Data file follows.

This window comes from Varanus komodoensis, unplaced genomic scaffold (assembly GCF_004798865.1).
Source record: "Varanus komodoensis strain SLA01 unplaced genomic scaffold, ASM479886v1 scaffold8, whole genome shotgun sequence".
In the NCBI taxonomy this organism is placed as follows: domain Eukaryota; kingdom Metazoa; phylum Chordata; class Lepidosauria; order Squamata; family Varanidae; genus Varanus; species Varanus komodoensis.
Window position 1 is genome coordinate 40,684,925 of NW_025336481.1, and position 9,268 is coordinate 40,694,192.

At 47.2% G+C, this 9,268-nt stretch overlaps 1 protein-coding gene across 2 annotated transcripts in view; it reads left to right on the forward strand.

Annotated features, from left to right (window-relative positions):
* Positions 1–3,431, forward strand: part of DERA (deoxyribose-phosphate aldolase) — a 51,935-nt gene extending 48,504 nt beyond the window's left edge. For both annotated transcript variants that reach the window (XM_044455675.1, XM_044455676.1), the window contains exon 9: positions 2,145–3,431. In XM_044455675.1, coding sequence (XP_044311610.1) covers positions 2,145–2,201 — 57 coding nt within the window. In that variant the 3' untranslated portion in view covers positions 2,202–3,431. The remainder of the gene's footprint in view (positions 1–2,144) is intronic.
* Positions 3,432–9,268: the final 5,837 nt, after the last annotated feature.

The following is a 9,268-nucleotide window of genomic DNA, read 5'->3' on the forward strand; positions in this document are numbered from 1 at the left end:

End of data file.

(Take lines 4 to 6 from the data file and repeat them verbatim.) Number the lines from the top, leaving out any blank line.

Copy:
Window position 1 is genome coordinate 40,684,925 of NW_025336481.1, and position 9,268 is coordinate 40,694,192.

At 47.2% G+C, this 9,268-nt stretch overlaps 1 protein-coding gene across 2 annotated transcripts in view; it reads left to right on the forward strand.

Annotated features, from left to right (window-relative positions):